Post Title: Spotlight on Jo Pinto, Love is a Verb
I’m so excited to welcome my readers to my last Friday Friends column of the year, and introduce you to Jo Elizabeth Pinto. I’ve known her for a few years now and appreciate her take on life. Aside from both being authors, we also share a love for cooking and Braille—though as you will discover, she is much more proficient than I am in the latter!. Jo is full of wisdom and lives by her beliefs. I hugely admire her. I hope you all had a lovely CHRISTmas and Happy New Year, everyone!
Hi, Amy. Happy holidays. Thank you for inviting me to be a part of your Friday Friends column this month.
I grew up in a small Colorado town where I still live. The small town is quickly turning into a city around me. I was one of the first kids with disabilities to integrate the public schools when the IDEA laws opened the doors in 1976. Pioneering public education was both wonderful and terrible, honestly. The world didn’t know what to do with disabled people yet. Often it still doesn’t. I like to compare my school years to a ride in a clothes dryer. I tumbled around with my peers. Sometimes I experiEducenced warmth and softness, but I also got the wind knocked out of me a lot.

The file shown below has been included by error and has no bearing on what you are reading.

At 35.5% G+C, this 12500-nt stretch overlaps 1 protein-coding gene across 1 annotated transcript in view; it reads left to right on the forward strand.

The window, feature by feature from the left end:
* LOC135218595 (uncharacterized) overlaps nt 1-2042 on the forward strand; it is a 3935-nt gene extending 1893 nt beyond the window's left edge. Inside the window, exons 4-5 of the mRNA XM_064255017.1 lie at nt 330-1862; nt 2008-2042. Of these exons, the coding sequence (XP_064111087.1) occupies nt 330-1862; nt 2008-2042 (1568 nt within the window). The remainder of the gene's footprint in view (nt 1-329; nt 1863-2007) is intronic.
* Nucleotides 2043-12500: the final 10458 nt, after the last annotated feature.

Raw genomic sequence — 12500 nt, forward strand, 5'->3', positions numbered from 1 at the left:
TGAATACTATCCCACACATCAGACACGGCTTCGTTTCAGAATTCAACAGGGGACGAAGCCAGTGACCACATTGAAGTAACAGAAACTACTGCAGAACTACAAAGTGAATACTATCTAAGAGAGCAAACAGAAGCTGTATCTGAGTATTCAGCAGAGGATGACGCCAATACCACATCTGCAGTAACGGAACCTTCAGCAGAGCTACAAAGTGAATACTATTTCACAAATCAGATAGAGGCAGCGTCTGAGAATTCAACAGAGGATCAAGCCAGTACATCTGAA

Education and Profession
I eventually earned two college degrees, one in 1992 in human services, and another in 2004 in nonprofit organization management. I’m not using either degree, but the skills I learned have helped me in my everyday life. I was a caregiver for my first husband, who succumbed to Lou Gehrig’s disease. I now have a thirteen-year-old daughter. I’m an author and a proofreader of braille textbooks, and her dad owns a watch and clock repair shop. Our family includes my black Labrador guide dog Spreckles and an aging gray tabby cat we call Sam-I-Am.
My Interests and Pastimes
In my free time, I enjoy gardening during the summer and cooking and baking, especially when it’s cold outside. I don’t really like figuring out what to fix for dinner every night, but I love trying new recipes and making them my own. I also enjoy listening to music, especially the older country hits I grew up on.
My Core Values
The three main values my life has taught me are gratitude, tenacity, and positive action. I do my best to live by those values every day and to reflect them in my writing.
Gratitude is a choice, the same as healthy eating, exercise, and getting rest. Mental habits are as important to good health as physical ones are.